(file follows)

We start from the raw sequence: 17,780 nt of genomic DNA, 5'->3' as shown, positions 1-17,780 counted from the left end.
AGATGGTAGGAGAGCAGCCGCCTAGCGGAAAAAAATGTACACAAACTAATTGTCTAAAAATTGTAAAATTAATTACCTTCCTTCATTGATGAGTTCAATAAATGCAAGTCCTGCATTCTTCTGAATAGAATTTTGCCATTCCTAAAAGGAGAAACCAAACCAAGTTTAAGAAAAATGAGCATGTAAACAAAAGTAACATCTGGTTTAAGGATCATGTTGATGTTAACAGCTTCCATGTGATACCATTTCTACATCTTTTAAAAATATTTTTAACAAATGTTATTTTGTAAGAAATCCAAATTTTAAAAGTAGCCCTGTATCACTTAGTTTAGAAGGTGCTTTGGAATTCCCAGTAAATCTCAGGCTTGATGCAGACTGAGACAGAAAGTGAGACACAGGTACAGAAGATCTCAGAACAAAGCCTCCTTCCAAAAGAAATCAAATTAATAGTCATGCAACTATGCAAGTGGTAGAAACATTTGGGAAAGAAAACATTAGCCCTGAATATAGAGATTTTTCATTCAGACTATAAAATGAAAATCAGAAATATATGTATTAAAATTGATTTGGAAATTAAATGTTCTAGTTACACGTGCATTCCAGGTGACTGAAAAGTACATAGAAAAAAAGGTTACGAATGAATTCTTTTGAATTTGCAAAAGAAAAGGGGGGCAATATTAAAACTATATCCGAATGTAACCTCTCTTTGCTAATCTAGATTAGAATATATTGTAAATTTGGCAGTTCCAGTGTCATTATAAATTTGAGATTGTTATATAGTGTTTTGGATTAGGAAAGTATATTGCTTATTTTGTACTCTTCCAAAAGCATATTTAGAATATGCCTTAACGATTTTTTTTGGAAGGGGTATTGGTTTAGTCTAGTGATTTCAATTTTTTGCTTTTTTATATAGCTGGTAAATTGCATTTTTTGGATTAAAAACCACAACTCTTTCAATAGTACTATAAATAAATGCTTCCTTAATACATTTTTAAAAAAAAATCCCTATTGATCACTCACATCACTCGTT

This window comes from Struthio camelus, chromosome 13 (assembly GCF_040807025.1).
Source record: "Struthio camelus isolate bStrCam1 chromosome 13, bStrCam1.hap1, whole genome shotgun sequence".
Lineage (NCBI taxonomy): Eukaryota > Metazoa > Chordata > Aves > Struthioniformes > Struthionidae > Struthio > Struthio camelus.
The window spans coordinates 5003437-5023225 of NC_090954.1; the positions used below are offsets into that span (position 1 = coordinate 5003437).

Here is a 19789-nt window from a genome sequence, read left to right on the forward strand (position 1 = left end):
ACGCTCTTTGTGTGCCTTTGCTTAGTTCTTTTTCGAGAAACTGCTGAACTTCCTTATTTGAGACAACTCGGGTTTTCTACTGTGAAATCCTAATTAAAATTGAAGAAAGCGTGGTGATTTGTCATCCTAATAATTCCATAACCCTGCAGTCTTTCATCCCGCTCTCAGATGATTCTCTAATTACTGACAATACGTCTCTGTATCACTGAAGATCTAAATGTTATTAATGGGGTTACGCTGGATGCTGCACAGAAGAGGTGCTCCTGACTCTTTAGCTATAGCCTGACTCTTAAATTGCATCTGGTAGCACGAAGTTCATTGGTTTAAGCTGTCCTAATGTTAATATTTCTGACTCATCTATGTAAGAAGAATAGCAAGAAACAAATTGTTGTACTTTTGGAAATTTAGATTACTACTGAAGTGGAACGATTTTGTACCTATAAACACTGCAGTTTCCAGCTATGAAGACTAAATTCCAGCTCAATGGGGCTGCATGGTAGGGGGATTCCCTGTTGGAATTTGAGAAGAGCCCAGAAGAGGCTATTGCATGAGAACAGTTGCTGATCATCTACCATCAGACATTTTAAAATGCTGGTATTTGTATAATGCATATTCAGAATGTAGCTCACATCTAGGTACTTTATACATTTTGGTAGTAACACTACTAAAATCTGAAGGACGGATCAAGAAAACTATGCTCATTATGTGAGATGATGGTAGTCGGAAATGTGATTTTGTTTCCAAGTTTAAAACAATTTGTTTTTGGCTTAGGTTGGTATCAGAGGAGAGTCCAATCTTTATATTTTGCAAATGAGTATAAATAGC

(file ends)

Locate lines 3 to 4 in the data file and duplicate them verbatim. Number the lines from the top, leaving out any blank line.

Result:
This window comes from Struthio camelus, chromosome 13 (assembly GCF_040807025.1).
Source record: "Struthio camelus isolate bStrCam1 chromosome 13, bStrCam1.hap1, whole genome shotgun sequence".